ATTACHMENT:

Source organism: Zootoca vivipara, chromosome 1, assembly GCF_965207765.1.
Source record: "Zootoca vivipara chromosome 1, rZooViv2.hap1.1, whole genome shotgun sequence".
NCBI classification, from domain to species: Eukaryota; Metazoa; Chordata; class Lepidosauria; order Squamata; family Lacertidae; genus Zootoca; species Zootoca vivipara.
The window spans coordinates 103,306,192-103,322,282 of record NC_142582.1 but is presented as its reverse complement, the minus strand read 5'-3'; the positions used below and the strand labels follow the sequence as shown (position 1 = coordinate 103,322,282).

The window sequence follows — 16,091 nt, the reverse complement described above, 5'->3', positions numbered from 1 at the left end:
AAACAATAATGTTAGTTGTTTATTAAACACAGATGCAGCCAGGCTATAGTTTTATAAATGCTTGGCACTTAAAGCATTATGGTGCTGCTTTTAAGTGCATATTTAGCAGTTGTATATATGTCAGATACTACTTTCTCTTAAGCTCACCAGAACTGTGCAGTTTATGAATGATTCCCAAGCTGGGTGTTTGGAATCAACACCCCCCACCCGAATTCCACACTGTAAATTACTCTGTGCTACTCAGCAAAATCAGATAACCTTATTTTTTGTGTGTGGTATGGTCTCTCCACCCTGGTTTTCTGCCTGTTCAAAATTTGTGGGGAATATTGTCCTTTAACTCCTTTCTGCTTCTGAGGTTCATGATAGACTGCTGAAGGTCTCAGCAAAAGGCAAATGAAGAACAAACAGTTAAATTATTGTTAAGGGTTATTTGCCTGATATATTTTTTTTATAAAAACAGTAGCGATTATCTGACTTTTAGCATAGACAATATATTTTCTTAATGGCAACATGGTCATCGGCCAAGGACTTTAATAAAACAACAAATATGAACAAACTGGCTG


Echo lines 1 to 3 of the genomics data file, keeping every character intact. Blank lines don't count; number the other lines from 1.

Source organism: Zootoca vivipara, chromosome 1, assembly GCF_965207765.1.
Source record: "Zootoca vivipara chromosome 1, rZooViv2.hap1.1, whole genome shotgun sequence".
NCBI classification, from domain to species: Eukaryota; Metazoa; Chordata; class Lepidosauria; order Squamata; family Lacertidae; genus Zootoca; species Zootoca vivipara.